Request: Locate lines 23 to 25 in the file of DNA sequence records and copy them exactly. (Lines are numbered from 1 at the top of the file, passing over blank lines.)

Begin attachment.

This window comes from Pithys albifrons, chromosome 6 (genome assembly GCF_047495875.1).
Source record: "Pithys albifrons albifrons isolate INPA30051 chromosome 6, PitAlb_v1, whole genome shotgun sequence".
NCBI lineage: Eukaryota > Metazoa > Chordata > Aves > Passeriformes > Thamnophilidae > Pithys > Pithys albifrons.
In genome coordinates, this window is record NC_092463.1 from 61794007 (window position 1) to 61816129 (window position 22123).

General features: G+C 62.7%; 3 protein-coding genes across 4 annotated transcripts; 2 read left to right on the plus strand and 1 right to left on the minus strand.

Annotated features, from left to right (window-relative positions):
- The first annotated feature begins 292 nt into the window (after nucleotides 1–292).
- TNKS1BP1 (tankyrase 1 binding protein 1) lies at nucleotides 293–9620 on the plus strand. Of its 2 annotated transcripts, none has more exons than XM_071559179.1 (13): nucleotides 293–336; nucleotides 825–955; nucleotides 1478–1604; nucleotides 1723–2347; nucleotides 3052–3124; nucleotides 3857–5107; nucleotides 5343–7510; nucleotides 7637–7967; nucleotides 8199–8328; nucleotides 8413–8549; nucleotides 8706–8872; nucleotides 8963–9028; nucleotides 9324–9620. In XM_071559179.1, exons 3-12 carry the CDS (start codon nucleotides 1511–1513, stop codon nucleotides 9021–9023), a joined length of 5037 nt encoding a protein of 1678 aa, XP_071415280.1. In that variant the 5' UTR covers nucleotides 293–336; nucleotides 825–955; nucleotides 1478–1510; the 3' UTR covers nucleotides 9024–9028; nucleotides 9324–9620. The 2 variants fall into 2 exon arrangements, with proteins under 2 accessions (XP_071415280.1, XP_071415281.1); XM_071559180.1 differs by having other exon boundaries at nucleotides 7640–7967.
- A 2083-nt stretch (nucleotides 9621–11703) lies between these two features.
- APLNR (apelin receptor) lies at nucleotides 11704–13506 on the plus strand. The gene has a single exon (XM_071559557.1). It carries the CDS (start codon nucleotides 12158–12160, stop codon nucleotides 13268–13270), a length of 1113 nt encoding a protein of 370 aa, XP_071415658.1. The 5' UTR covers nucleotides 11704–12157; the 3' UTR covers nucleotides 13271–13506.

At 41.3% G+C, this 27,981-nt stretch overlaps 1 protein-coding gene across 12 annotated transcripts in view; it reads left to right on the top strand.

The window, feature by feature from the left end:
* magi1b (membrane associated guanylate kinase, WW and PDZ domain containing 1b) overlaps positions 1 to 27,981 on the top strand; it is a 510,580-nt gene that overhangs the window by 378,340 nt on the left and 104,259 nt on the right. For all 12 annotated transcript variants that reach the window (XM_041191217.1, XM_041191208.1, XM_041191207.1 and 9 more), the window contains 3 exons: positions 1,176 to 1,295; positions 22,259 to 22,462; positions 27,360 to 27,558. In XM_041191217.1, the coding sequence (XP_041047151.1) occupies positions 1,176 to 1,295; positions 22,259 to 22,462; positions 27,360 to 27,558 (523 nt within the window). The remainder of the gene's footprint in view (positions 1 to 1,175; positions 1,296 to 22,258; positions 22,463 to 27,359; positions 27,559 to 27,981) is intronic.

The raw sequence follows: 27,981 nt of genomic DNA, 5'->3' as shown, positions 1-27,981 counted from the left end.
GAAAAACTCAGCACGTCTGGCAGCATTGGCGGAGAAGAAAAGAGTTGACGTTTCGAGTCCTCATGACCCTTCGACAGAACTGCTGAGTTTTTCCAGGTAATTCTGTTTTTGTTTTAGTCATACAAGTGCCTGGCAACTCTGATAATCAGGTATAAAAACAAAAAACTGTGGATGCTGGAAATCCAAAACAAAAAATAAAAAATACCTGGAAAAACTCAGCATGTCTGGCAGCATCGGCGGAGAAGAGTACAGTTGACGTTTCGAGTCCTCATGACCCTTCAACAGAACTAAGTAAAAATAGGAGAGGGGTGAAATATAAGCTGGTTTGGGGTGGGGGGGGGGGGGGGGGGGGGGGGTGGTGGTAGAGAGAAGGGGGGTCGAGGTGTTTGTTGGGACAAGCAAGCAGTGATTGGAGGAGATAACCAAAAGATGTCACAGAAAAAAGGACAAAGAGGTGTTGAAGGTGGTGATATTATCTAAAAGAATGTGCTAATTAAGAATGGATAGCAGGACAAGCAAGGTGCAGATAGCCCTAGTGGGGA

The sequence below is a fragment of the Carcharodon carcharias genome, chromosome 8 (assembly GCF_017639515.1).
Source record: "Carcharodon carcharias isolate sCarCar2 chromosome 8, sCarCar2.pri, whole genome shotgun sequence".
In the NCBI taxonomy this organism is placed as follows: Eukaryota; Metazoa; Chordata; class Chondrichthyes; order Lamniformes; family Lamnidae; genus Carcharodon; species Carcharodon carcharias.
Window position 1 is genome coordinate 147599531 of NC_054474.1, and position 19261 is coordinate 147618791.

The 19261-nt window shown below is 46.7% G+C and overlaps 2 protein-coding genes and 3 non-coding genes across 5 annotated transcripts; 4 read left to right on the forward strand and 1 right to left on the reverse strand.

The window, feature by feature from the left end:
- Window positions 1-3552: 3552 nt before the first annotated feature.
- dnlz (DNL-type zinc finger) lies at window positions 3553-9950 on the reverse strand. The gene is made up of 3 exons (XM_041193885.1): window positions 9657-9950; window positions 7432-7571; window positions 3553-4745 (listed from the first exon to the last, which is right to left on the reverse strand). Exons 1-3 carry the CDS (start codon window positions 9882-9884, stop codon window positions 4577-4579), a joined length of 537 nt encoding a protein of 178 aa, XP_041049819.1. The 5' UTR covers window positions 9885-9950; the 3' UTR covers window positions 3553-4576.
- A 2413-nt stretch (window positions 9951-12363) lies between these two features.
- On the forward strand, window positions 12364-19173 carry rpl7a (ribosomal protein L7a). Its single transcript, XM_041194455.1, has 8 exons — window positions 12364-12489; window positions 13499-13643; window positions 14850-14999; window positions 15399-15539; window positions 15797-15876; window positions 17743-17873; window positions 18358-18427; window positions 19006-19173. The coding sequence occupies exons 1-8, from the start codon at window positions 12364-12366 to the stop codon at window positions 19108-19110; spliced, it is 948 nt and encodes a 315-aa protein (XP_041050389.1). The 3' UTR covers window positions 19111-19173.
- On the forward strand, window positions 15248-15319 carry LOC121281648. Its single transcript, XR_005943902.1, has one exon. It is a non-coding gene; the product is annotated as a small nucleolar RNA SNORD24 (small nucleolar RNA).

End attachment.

- dnlz (DNL-type zinc finger) lies at window positions 3553-9950 on the reverse strand. The gene is made up of 3 exons (XM_041193885.1): window positions 9657-9950; window positions 7432-7571; window positions 3553-4745 (listed from the first exon to the last, which is right to left on the reverse strand). Exons 1-3 carry the CDS (start codon window positions 9882-9884, stop codon window positions 4577-4579), a joined length of 537 nt encoding a protein of 178 aa, XP_041049819.1. The 5' UTR covers window positions 9885-9950; the 3' UTR covers window positions 3553-4576.
- A 2413-nt stretch (window positions 9951-12363) lies between these two features.
- On the forward strand, window positions 12364-19173 carry rpl7a (ribosomal protein L7a). Its single transcript, XM_041194455.1, has 8 exons — window positions 12364-12489; window positions 13499-13643; window positions 14850-14999; window positions 15399-15539; window positions 15797-15876; window positions 17743-17873; window positions 18358-18427; window positions 19006-19173. The coding sequence occupies exons 1-8, from the start codon at window positions 12364-12366 to the stop codon at window positions 19108-19110; spliced, it is 948 nt and encodes a 315-aa protein (XP_041050389.1). The 3' UTR covers window positions 19111-19173.